“Fellow Americans, you have got to be kidding me. This isn’t possible. Gabrielle Giffords (D-AZ), a sitting member of Congress, did not ask General David Petraeus, who flew half way around the world to address battle issues-she did NOT ask him about SOLAR-POWERED STREET LIGHTS! Oh, yes she did!” he wrote in a column titled, “Arizona’s Rep. Giffords goes moonbat on Petraeus.”
According to the Arizona Daily Star, the congresswoman’s question also became an issue in her reelection campaign when GOP primary candidate Jonathan Paton put out a press release that claimed Giffords wanted to know what Petraeus was doing “to reduce carbon emissions while fighting terrorists.”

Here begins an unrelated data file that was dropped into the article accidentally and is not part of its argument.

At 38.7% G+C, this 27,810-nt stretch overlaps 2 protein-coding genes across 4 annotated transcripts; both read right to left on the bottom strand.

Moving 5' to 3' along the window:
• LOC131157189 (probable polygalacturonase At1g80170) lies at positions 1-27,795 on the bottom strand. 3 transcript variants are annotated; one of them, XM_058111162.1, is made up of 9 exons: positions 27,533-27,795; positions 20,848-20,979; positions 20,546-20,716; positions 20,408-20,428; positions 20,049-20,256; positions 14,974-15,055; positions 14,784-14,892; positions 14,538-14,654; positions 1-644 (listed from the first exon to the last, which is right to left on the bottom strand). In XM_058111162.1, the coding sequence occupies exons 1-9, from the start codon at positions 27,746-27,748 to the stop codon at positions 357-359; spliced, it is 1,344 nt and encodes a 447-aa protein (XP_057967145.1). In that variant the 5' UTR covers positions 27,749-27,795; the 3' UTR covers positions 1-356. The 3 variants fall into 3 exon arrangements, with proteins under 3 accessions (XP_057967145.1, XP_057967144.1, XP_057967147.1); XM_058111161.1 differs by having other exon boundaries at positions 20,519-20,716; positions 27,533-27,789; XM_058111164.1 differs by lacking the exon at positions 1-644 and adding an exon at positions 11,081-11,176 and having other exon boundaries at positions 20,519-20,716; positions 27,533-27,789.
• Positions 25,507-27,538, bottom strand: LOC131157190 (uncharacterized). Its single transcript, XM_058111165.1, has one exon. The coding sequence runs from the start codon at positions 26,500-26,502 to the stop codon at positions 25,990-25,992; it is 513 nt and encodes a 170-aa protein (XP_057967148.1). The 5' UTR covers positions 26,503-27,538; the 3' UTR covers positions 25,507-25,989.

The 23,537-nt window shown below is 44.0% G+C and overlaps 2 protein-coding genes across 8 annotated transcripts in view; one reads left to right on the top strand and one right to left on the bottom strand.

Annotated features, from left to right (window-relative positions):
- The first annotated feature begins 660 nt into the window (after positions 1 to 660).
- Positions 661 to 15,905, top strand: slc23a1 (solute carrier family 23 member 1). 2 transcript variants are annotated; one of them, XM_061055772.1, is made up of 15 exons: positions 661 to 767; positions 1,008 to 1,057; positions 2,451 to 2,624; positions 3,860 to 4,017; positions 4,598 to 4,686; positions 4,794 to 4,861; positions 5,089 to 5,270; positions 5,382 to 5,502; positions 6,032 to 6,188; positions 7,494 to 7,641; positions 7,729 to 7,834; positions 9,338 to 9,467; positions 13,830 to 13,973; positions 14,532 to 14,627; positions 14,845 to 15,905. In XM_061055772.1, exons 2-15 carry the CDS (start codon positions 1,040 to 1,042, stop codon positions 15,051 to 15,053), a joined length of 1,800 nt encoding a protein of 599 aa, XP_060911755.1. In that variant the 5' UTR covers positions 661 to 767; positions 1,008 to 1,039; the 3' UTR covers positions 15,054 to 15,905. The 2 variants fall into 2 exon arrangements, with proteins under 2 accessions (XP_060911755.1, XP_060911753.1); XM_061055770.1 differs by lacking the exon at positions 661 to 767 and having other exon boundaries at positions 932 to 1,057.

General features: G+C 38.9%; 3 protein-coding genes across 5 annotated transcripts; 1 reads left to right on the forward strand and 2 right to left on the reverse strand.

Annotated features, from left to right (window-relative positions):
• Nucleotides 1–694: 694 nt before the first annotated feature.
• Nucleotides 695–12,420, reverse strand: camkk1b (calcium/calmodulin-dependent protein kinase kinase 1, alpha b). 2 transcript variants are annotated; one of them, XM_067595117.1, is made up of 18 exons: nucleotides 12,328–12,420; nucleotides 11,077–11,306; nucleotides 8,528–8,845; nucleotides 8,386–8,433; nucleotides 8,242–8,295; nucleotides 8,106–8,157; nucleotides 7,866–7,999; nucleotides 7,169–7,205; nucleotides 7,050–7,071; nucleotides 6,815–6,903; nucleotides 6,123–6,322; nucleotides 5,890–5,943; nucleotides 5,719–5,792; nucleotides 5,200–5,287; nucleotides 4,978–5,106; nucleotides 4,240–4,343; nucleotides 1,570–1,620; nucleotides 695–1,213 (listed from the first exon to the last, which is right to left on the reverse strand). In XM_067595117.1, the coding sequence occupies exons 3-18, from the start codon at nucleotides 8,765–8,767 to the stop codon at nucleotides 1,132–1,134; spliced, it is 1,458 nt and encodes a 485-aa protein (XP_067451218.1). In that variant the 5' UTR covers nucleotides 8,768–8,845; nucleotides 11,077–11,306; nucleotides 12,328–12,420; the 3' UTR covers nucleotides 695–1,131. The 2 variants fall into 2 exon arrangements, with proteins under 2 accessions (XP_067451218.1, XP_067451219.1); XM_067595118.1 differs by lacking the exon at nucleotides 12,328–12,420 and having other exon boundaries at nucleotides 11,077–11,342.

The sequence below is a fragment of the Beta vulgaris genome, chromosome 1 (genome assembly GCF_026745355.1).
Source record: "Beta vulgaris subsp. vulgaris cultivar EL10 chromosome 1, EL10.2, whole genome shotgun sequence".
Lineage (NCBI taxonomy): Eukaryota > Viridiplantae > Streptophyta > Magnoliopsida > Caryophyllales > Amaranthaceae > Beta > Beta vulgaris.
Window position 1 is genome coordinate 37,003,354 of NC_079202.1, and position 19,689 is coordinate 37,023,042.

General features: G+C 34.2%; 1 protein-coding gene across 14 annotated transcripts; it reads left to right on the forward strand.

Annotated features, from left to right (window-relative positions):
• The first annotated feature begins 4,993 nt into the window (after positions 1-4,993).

“Of all the things we need to be worrying about, that’s her main focus?” Paton, an Arizona state senator, said in the statement. “Our soldiers are in harms way, and she’s worried about solar panels.”
Giffords pushed back against Paton, saying he “completely fails to understand why our nation’s top military leaders consider our dependence on fuel a strategic disadvantage, particularly in Iraq and Afghanistan.”
“Even Osama bin Laden recognizes the threat posed by our military’s dependence on fuel supply, calling oil our military’s ‘umbilical cord’ and telling terrorists to ‘focus your operations on oil, especially in Iraq and the Gulf area, since this will cause the [Americans] to die off,'” Giffords said.
Two years ago, I sat on the Defense Science Board Task Force on DoD Energy Strategy, which took testimony and wrote a report, More Fight “” Less Fuel, on how energy efficiency and renewables makes sense “” and can save lives “” for the military. The findings are here.